Binghamton University was the only SUNY school to rank in The Princeton Review’s 2012 “Top 10 Best Value Public Colleges,” with a No. 4 spot on the list.
BU retained its No. 4 ranking from the Princeton Review’s 2011 list and has been ranked in the top 10 since 2009.
University spokeswoman Gail Glover said that parents and students take these rankings seriously as they begin their college searches.
“Rankings like The Princeton Review gives Binghamton University more opportunities to attract talented students to join our vibrant campus community,” Glover said. “We provide an excellent education for undergraduate students and The Princeton Review recognizes both Binghamton’s excellence and value.”
Along with this ranking, BU has also been recognized on Kiplinger’s list for best value for out-of-state students, placing second to the University of North Carolina at Chapel Hill.
The Princeton Review’s “Best Value” schools were assessed based on three primary components including academics, student feedback, and cost of attendance and financial aid.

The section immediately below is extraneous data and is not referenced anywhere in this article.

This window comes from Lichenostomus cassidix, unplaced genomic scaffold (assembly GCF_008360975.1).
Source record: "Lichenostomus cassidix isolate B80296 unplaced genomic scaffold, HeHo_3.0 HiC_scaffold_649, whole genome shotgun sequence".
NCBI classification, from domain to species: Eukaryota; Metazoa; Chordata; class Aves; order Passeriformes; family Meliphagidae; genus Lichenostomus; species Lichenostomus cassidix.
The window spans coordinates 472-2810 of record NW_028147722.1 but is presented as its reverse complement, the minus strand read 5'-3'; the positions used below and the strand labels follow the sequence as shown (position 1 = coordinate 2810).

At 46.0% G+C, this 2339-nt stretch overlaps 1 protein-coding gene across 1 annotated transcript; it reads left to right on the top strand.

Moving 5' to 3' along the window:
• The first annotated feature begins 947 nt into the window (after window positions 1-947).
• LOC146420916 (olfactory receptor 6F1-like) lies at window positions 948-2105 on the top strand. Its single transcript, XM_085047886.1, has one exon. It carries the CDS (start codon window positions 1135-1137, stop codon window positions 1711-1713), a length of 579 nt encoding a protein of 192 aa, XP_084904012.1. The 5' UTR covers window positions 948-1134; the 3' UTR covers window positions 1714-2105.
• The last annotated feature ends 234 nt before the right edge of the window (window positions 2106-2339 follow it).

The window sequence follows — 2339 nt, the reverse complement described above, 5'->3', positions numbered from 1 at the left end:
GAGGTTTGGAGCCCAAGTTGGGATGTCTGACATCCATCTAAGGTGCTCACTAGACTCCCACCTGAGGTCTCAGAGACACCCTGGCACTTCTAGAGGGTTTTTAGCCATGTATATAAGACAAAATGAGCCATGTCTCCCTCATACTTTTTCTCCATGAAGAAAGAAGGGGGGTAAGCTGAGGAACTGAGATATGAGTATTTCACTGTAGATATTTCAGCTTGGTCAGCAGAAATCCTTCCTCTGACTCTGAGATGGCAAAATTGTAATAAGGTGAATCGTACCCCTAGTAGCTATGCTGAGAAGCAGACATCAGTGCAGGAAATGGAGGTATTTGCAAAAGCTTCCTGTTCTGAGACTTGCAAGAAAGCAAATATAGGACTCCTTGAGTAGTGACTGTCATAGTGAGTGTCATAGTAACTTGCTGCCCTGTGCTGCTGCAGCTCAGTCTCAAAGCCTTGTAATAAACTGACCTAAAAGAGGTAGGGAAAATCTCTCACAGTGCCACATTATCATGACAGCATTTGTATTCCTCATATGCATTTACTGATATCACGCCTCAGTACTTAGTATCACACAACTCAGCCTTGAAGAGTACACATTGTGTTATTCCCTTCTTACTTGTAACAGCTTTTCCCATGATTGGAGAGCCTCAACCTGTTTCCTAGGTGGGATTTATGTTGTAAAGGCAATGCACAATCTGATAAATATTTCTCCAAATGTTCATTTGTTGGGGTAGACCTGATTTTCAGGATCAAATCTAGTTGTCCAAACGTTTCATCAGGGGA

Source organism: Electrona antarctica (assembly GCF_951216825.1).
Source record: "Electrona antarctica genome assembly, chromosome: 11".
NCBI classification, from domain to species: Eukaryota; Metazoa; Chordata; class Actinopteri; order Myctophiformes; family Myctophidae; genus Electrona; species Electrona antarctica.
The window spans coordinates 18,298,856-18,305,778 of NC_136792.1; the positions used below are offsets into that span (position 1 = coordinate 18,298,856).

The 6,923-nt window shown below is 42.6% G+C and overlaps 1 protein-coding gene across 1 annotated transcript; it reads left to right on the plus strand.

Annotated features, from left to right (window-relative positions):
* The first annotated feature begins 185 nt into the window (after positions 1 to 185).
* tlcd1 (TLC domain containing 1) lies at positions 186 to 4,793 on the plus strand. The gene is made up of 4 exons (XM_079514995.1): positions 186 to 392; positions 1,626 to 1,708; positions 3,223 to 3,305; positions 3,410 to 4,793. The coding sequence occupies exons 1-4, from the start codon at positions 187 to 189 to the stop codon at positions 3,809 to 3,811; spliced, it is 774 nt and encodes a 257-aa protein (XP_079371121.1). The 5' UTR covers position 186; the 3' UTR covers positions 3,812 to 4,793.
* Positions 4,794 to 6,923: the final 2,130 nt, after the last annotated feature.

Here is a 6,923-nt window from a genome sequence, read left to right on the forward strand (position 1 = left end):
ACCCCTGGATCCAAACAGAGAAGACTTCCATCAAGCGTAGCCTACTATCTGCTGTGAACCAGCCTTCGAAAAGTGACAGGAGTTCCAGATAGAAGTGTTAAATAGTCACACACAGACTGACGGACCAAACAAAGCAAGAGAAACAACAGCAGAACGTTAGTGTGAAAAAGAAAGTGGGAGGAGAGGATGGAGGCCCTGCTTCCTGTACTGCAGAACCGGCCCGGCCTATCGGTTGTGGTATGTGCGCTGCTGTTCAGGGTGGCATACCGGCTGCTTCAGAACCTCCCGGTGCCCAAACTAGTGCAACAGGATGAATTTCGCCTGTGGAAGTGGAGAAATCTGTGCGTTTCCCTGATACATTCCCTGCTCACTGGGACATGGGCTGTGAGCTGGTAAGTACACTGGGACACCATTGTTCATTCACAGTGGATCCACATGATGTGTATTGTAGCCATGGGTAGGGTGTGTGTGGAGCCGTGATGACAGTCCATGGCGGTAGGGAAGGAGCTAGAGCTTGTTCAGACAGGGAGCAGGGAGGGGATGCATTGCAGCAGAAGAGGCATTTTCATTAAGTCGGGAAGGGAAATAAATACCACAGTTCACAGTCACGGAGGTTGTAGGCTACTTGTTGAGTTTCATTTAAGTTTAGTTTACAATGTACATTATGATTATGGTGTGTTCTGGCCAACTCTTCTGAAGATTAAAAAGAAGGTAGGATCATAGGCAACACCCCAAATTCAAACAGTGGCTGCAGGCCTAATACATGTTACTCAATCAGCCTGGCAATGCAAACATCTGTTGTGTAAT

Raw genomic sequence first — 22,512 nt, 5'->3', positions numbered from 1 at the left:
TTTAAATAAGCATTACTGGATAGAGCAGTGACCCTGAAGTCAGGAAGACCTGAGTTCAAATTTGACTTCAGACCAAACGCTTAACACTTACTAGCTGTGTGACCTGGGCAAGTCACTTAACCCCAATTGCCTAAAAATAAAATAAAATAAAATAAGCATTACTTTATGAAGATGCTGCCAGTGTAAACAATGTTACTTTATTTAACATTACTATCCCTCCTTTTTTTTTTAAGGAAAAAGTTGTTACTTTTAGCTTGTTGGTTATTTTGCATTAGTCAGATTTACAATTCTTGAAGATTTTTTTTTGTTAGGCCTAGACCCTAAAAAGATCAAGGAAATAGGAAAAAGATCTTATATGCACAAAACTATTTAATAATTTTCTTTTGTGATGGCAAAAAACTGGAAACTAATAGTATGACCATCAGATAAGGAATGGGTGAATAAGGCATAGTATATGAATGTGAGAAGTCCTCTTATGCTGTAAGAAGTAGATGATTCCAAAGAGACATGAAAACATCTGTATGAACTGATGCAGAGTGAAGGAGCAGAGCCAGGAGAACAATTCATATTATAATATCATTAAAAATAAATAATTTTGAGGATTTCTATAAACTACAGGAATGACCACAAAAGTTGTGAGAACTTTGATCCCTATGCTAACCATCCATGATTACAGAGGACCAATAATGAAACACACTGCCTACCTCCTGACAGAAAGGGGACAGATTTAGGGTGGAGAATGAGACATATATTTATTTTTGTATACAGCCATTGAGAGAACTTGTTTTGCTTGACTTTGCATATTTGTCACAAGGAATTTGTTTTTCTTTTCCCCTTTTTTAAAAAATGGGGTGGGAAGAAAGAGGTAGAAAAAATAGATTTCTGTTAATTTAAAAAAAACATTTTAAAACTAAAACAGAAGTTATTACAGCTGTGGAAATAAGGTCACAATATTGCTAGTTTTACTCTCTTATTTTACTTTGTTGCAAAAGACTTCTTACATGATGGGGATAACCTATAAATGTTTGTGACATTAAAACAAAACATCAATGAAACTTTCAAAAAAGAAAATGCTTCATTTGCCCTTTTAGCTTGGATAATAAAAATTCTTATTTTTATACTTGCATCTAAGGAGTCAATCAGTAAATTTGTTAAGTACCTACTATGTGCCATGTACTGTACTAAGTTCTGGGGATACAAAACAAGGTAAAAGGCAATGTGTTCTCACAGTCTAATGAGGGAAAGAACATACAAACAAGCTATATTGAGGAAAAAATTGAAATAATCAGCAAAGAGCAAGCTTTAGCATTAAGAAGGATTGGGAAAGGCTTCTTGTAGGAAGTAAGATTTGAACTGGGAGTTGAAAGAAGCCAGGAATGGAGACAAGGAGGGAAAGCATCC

According to The Princeton Review website, colleges on the list are recognized for their affordability in order to keep costs down while still offering generous aid to applicants with financial need.
Robert Franek, senior vice president for The Princeton Review and lead author of the book “Best Value Colleges,” wrote in a Feb. 7 press release that he recognizes that many parents and students worry about tuition costs.
He added that of the 12,000 teen and parent respondents to Princeton Review’s “College Hopes & Worries Survey,” conducted in 2001, 86 percent reported financial aid would be “very necessary” for them to pay for college.
Rachel Appel, a sophomore majoring in management, said BU is affordable, even for students from outside New York.
“While tuition has increased a lot since I started as a freshman, I would still say BU is fairly priced, especially for out-of-state students like myself,” Appel said.
Brian Schnabl, a freshman majoring in industrial and systems engineering, agreed.
“To be able to receive an excellent education at less than half the cost of some private schools is pretty great,” Schnabl said. “Private school prices are absurd.”